*NEW RELEASE SPECIAL* Review of NETGALLEY arc We Are Satellites by Sarah Pinsker #BrainfluffNETGALLEYbookreview #WeAreSatellinesbook review

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That cover first attracted me – and then the blurb. Any parent will recognise that opening line as the battlecry their offspring invariably use when they want the latest gismo – and the truth of it snagged my attention. And the fact that Tammy of Books, Bones and Buffy was highlighting it also made me look twice – she has a great knack for sniffing out the special ones…

BLURB: Everybody’s getting one.
Val and Julie just want what’s best for their kids, David and Sophie. So when teenage son David comes home one day asking for a Pilot, a new brain implant to help with school, they reluctantly agree. This is the future, after all. Soon, Julie feels mounting pressure at work to get a Pilot to keep pace with her colleagues, leaving Val and Sophie part of the shrinking minority of people without the device.

Before long, the implications are clear, for the family and society: get a Pilot or get left behind. With government subsidies and no downside, why would anyone refuse? And how do you stop a technology once it’s everywhere? Those are the questions Sophie and her anti-Pilot movement rise up to answer, even if it puts them up against the Pilot’s powerful manufacturer and pits Sophie against the people she loves most.

REVIEW: Initially, I started this one waiting for the family dynamic to twist into something darker… For there to be a hidden, nasty past that would catch up with Val or Julie; for there to be something dire about the children’s origins; for an alien something to come crawling out of the woodwork and capitalise on the Pilot. And I’m delighted to say that nothing like that happened. This book is more intelligently plotted than that.

Instead, it is a real look at a likely scenario that could unfold within our present near-future if an app is invented to increase the brain’s ability to multi-task and focus – and it’s ongoing impact on a specific family over a number of years… And if that sounds a bit dull, or workaday, it isn’t. While this isn’t the book to go to if you want full-on action with lots of explosive battles, the dilemmas created by using the Pilot had me turning the pages waaay into the night to discover how it pans out. And what happens to those who can’t or won’t use the Pilot, once it has been successfully rolled out to most of the population…

I loved both Val and Julie, who are thoughtful, caring parents who want the best for their children and agonise about David’s desperate desire to be able to keep up with his richer classmates. Julie, who works for a high-profile politician, also comes under pressure to acquire a Pilot to keep on top of her boss’s schedule. And then, there’s Val who hates the very idea of having anything so intrusive anywhere near her brain, especially as their daughter, Sophie, will never be able to have one fitted because of her epileptic seizures. We follow their fortunes as the consequences of their difference decisions unspool over a number of years.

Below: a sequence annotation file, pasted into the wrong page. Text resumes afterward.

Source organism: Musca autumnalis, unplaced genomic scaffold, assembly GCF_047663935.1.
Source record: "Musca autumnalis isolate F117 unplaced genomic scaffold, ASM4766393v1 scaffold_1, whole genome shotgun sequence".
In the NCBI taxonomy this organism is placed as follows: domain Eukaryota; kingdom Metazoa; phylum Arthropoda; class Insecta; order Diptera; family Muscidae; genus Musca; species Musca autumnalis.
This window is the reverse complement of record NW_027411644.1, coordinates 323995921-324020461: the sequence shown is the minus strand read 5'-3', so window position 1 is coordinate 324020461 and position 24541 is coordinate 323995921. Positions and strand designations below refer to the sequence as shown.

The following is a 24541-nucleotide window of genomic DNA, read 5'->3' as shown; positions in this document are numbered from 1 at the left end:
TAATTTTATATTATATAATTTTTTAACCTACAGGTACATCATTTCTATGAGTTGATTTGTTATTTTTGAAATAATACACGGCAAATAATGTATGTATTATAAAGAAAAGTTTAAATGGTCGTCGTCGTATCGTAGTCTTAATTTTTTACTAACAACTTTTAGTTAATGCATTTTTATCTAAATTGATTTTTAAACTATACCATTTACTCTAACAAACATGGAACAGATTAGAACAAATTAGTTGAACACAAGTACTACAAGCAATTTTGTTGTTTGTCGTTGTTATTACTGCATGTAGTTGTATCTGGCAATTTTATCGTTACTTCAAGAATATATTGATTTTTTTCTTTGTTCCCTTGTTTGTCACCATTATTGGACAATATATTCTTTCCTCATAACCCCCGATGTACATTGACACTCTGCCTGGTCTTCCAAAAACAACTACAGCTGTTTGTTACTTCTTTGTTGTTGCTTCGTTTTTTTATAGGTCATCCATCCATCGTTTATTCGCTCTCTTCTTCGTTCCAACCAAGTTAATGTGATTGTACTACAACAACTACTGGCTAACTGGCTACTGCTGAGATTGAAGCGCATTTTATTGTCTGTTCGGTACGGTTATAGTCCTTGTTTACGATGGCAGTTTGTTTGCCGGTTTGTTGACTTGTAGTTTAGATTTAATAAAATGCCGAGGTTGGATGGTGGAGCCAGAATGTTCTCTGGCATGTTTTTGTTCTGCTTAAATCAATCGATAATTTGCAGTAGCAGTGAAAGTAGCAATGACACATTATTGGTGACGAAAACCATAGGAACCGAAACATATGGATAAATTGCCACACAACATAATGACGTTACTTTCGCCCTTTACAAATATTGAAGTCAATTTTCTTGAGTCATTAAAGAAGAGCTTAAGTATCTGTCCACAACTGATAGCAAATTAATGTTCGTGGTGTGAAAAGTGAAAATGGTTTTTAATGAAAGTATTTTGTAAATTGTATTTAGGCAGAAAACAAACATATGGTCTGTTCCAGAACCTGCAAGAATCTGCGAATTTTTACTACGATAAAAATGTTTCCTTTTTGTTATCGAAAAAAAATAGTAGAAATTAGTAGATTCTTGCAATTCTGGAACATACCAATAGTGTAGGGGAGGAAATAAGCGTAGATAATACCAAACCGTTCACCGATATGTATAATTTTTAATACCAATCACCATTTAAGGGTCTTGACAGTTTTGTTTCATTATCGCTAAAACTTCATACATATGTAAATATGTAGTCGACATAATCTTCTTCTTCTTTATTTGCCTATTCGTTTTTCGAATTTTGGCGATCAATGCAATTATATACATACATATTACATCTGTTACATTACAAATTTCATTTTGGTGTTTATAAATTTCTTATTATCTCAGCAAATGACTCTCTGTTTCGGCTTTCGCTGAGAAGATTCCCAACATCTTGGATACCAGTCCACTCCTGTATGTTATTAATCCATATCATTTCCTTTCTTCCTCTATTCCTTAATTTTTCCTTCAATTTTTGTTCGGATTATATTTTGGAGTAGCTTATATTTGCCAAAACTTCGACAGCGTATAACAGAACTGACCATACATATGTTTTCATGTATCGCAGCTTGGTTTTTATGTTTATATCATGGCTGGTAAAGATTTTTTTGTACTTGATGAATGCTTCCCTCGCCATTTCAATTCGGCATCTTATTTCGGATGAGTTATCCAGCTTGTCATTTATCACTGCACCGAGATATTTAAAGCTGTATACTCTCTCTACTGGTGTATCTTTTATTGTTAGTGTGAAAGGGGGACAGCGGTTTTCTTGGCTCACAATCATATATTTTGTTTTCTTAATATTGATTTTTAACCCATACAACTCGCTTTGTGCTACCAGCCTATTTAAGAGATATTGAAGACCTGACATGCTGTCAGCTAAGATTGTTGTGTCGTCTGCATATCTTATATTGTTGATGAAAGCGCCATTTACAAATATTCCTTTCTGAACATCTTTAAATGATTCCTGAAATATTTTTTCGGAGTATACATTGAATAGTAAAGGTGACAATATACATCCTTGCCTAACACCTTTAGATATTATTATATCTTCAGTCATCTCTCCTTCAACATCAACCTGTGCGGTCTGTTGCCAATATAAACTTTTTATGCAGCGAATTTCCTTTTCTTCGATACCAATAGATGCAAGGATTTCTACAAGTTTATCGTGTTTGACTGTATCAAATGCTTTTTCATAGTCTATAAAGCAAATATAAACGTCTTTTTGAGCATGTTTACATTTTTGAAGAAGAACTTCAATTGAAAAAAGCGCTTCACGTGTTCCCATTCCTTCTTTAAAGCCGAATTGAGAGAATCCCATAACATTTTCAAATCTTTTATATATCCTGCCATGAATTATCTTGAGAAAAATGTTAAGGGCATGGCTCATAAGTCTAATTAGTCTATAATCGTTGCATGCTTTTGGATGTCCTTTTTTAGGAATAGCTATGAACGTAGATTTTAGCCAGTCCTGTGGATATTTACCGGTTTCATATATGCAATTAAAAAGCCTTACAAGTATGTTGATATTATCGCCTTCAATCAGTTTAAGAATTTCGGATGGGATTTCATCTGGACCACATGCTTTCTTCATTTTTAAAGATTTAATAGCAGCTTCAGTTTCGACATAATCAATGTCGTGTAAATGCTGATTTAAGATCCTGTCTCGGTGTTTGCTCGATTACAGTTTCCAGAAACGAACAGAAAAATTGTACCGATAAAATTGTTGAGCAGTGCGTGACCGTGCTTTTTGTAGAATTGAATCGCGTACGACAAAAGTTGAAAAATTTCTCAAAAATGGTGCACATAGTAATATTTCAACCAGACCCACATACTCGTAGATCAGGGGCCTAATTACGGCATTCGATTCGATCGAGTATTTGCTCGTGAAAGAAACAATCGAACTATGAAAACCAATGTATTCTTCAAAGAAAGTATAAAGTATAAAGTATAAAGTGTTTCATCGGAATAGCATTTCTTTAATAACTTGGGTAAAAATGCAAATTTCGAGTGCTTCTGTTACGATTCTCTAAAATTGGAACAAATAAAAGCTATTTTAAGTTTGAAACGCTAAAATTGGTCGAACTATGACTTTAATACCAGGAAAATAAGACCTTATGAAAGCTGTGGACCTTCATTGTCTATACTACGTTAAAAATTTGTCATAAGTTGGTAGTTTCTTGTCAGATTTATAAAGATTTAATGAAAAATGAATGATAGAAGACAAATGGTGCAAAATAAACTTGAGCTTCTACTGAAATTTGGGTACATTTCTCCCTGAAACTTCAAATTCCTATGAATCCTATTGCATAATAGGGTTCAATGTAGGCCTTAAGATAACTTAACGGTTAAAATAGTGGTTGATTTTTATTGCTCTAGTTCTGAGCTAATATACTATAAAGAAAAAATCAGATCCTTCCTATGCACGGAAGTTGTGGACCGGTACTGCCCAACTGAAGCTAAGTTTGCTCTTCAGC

The depth of the characterisation, the quality of the narrative arc and the final fallout worked really well for me. In particular, I found David’s plight really poignant – and I would just add a trigger warning for drug abuse and PTSD. I’m aware that I might have made this sound rather drearily worthy. It’s nothing of the sort – there are shafts of humour within the family snark, the prose is punchy and the tight pacing keeps the story rolling forward at a brisk lick. I haven’t encountered this author before – but this certainly won’t be the last time I’ll be reading her work. Highly recommended for both sci fi fans and those who enjoy reading family-centred stories with an unusual dynamic. While I obtained an arc of We Are Satellites from Netgalley, the opinions I have expressed are unbiased and my own.
10/10

10 responses »

  1. This is a story that seems to touch on very actual issues: no one is implanting gizmos in their brains nowadays (well, not yet…) but there still is a divide between people with the ability and the means to use technology, and those who cannot, particularly if they are among the elderly and therefore less technically-inclined. I would be very curious to see how this novel deals with the issue…
    Thanks for sharing! 🙂

    • You’re welcome, Maddalena:). And you’re right – there is a gulf between the computer-literate and those who aren’t. And it yawned horribly during lockdown when the children who didn’t have access to computers or screens were seriously disadvantaged when lessons were moved online:((.

  2. I’m so glad you loved this! And you even beat me to it😀 I just couldn’t fit it in last month, but I hope to catch up soon. This will be my second of her books, and I love seeing that 10/10 rating😁

    • Well, I’m not sure I would have picked it up without seeing your recommendation:)) But I’m very grateful for it – this one has made my Outstanding Reads lists of the year, for sure.

  3. This sounds like one of those reads where even though it’s science fiction, the whole time you’re reading, it’s in the back of your mind how plausible the events of the story actually are. I love sci-fi reads like that!

    • Oh yes – the whole scenario seemed scarily plausible. Even the twists at the end, and that isn’t something that generally happens. Those cute twists are usually at the expense of any kind of realism (I’m looking at you, Andrew Mayne!!).

    • I haven’t read that one – but what really, really impressed me about this, is that it resisted the lure of the Hollywood treatment, or going all deep and dark on us… Strong, well written story with believable characters. I need to get hold of more of her writing!

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